In one of my next projects I’ll probably use F# + redis mix. I wanted to try it out, to get some general idea how it will work. I had no previous experience with redis, and I’m still beginner in F#. I wanted to do some end-to-end example for saving and reading data. My idea was to get some Bitcoin price from external service, save it to local redis instance, read it back and chart.
In this blog post, I’ll show how I got there, and what I learned in the process.
Installing redis on Windows
Redis is in-memory key value store. It’s very fast and can store data in few data structures – strings, hashes, lists, sets and sorted sets. Official releases run on linux, but Microsoft Open Tech group developed and maintains experimental port to Windows. And this version I used for my tests.
I simply downloaded code from github, build solution in Visual Studio, and run redis-server.exe from project folder. If you want to test some commands with client, run redis-cli.exe. And if you have no idea, what are the commands try.redis.io has pretty cool interactive tutorial, that cover some basics. Running redis from code build on your dev machine probably is not the best idea for production – I would instead choose to deploy it on some linux server. But for testing purposes it’s perfect.
Getting data from external service
That part was pretty straightforward. I decided to get data from bitstamp.net, because they API for Bitcoin ticker is super easy to use. It has some limitations, but I’ll get to this later. So I made request to https://www.bitstamp.net/api/ticker/ and parsed it using Json type provider from FSharp.Data package (you can install it with Nuget). Json type provider is awesome. After you feed it with some sample data, you have all your fields just “dot” away.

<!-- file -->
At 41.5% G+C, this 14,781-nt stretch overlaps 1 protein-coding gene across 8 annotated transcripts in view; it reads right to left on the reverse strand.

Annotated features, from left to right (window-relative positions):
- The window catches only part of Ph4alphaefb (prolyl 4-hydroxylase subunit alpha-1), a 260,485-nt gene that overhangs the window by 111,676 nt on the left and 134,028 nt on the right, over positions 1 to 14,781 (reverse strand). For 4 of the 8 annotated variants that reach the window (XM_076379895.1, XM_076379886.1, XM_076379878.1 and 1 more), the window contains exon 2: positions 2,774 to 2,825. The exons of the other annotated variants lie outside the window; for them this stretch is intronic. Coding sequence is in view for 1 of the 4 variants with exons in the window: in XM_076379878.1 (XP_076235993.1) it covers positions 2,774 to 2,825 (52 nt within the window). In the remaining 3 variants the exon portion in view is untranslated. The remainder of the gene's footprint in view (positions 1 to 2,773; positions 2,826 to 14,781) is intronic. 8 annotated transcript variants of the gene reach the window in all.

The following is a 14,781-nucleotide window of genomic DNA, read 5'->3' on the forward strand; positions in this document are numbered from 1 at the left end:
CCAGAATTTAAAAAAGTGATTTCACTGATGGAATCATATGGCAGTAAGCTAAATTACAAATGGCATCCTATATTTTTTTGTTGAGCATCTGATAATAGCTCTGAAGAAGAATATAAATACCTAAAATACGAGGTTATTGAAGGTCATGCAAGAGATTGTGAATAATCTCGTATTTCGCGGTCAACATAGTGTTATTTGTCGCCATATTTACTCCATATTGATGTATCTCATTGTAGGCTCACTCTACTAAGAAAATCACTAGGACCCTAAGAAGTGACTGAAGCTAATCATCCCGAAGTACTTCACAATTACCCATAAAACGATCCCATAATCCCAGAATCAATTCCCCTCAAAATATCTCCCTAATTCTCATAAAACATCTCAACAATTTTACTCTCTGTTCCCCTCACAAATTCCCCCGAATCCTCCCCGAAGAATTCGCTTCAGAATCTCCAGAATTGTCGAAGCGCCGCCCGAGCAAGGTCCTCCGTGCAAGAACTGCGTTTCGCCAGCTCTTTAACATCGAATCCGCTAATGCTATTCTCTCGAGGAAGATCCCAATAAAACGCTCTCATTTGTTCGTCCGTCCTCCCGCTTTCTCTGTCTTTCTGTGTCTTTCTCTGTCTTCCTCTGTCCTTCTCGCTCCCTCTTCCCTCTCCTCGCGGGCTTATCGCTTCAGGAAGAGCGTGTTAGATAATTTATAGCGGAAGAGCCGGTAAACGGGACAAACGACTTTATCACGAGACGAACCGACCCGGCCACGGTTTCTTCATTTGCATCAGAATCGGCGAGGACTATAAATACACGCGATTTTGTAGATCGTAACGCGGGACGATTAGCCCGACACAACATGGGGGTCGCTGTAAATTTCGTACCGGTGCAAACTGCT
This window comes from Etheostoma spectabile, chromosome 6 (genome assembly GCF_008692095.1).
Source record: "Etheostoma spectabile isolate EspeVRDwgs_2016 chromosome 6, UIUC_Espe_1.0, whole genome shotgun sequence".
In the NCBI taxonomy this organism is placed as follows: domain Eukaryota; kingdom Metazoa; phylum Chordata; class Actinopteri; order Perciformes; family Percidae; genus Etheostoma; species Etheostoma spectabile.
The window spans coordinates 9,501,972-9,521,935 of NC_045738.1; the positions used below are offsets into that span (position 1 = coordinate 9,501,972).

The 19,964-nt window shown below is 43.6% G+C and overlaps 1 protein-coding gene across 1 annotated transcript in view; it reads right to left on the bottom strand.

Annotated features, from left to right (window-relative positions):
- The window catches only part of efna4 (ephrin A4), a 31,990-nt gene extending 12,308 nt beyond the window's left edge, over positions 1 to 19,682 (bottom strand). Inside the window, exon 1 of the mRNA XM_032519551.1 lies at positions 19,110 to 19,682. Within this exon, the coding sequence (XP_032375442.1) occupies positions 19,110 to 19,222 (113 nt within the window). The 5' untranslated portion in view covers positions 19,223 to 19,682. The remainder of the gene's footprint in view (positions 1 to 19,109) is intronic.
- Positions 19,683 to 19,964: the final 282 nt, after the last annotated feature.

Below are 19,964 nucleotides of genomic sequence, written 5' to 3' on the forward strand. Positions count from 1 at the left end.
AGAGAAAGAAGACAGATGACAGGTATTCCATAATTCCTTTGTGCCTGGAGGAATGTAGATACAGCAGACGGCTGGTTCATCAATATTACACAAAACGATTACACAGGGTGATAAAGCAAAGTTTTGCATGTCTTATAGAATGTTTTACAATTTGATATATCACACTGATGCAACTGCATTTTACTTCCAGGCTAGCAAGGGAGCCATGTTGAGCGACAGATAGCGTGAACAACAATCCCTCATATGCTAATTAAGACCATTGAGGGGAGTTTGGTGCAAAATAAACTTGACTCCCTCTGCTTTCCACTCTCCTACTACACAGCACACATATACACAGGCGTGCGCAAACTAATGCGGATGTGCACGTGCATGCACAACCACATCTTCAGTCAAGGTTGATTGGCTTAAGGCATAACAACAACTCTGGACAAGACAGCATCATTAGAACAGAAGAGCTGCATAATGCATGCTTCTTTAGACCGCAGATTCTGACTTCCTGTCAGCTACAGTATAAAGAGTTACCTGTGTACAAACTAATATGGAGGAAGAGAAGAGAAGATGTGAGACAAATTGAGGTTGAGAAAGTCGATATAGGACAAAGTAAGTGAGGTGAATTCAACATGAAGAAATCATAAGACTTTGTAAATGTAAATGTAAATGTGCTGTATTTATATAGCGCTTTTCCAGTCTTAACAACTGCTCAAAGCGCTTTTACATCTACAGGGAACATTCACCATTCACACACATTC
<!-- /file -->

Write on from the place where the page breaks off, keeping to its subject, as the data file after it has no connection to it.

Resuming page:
One thing I learned hard way in this part of code, is that in currentPrice you need those parentheses. Without them, F# will treat the whole block (lines 13 – 15) as calculating value and binding it to currentPrice – not as a function. And because values are immutable by default, it will always “return” the same price.
Saving results to redis
To access redis, I used ServiceStack’s redis client. ServiceStack is great framework to access all kinds of webservices. You can install ServiceStack.redis package using Nuget. It’s free to use up to 20 types.
You can see three approaches I took (the only difference are first two lines). First one didn’t work – it saved “empty” data (empty strings, integers equal 0, etc.). As Demis Bellot explained to me on StackOverflow, StackService rely on writable properties, which immutable records in F# don’t have. He suggested to use [<CLIMutable>] attribute (which I did in third approach). In between I found this blog post, that used mutable keyword on type fields. This also works, but is not as elegant as the attribute, because it exposes those mutable fields also within your F# code.
Getting data from redis
This was very straightforward. No issues here. It just worked.
Charting the data
To visualize this data, I used FSharp.Charting library. To make it work, you have to install it with Nuget and reference some libraries like System.Drawing and System.Windows.Forms. I also had to load FSharpCharting.fsx file.
And it works!
Putting it all together
To summarize – getting data, saving to redis, reading back and charting – all in around 30 lines (excluding referencing libraries) of F#.
Two more remarks about this code. I call Bitstamp API every 31 seconds, because it gives new data every 30 seconds anyway. If you call it earlier, you’ll get the same data as last time. Second thing is this whole #if INTERACTIVE block. I don’t know why, but when I run code in F# interactive without it, it screamed about no references to libraries. I thought referencing them in project would be enough, but no. And if I wanted to compile and run .fs file, than it failed to compile with #r clauses in it (because .fs file don’t support them, they work only in .fsx files). #if INTERACTIVE allowed me to test code in F# interactive mode, but still compile and run this code as program.
Any comments about code, and way I did things will be appreciated. I’m new to F# world, and I am happy to learn what I could do better.
Some useful references